New Juvenile Law Resources at the Law Library

Posted on Saturday, December 15, 2012

Determining how to handle juveniles when they commit crimes is not an easy task for legal researchers and practitioners.  This month the Law Library has added several new resources on juvenile justice to assist with understanding the many issues surrounding the topic.

  • Cathryn Crawford, Promise Unfulfilled: Juvenile Justice in America (2012).

This resource brings together contributions from advocates, academics, and policy experts to discuss current problems with the juvenile justice system in the United States and proposes recommendations for reforms.  It also provides an overview of the history of juvenile courts, and discussions about barriers to effective juvenile defense and the over-referral of some juveniles to the court system.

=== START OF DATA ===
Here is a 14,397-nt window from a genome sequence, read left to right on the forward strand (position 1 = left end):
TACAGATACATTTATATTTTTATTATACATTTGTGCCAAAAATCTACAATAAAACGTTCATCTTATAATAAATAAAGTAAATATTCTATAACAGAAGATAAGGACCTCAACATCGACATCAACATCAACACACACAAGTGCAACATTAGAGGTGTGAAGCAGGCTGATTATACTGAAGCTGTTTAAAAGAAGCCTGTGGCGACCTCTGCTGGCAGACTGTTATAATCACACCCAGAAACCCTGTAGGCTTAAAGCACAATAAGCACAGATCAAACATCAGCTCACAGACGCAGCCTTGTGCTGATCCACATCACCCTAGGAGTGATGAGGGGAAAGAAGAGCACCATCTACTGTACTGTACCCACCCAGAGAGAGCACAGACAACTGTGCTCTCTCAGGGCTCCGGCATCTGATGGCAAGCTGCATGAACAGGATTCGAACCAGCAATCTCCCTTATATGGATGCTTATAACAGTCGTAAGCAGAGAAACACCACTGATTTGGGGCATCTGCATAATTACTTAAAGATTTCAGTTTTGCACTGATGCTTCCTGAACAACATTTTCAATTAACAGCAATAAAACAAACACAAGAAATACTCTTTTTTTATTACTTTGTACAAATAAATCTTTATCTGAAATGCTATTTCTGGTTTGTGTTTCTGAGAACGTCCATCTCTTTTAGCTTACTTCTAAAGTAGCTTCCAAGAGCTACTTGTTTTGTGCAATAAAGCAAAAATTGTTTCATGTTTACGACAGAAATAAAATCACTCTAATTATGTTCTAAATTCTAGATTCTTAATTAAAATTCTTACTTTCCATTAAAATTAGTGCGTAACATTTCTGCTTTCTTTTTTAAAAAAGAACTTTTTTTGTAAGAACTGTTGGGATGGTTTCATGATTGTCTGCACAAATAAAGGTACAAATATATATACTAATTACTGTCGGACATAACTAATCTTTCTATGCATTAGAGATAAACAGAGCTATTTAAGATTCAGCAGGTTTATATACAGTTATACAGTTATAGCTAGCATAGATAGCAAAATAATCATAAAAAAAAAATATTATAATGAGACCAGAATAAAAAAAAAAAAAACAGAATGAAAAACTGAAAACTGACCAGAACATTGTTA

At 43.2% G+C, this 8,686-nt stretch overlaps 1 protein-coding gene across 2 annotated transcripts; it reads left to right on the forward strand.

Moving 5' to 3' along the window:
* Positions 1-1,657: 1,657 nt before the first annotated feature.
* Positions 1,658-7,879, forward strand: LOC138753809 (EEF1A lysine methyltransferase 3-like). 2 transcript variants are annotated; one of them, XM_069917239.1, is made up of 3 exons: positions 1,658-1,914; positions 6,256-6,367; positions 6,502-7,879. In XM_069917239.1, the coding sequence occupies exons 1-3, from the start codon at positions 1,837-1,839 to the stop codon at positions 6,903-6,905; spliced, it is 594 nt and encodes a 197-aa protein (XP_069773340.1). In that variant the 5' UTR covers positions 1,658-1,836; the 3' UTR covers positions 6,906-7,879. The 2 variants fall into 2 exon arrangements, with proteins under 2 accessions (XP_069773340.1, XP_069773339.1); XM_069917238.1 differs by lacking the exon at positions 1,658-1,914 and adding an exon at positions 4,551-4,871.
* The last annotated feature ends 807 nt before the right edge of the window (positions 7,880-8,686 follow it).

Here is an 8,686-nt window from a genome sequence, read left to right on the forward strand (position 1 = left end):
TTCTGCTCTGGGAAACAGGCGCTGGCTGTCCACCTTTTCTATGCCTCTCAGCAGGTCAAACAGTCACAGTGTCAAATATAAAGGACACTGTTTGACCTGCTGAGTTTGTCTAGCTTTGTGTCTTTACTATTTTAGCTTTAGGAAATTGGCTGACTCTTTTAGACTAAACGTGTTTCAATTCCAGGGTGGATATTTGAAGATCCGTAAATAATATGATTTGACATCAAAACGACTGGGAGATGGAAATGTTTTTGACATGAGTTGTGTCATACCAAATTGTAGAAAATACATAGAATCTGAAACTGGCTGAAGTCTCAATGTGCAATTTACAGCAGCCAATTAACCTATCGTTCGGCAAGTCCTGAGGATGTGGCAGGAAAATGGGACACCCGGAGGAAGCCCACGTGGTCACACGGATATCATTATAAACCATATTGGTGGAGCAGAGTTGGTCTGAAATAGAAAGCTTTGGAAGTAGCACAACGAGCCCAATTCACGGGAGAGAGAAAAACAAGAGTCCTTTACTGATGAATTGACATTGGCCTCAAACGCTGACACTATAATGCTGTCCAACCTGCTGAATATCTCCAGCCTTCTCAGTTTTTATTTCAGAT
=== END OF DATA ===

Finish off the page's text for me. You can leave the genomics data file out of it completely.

• J. Junger-Tas, The Many Faces of Youth Crime: Contrasting Theoretical Perspectives on Juvenile Delinquency Across Countries and Cultures (2012).

This resource is based on analysis of the second International Self-Report Delinquency study.  It includes reports on the characteristics, experiences, and behaviors of migrant youth from different cultures, discusses the differences between youth in different countries and the nature and extent of their delinquency, and contains detailed chapters about family, school, neighborhood, lifestyle, and peers and the impact those things have on delinquency.

  • The Oxford Handbook of Juvenile Crime and Juvenile Justice (Barry C. Feld & Donna M. Bishop, eds. 2012).

This resource provides researchers with a timely overview of information discussing what causes delinquency and developments in the juvenile justice system designed to prevent and control youth crime.  Researchers will also find historical information about the origins of the juvenile court system.

For more information about new titles added to the Law Library’s collection, visit the New Acquisitions page at: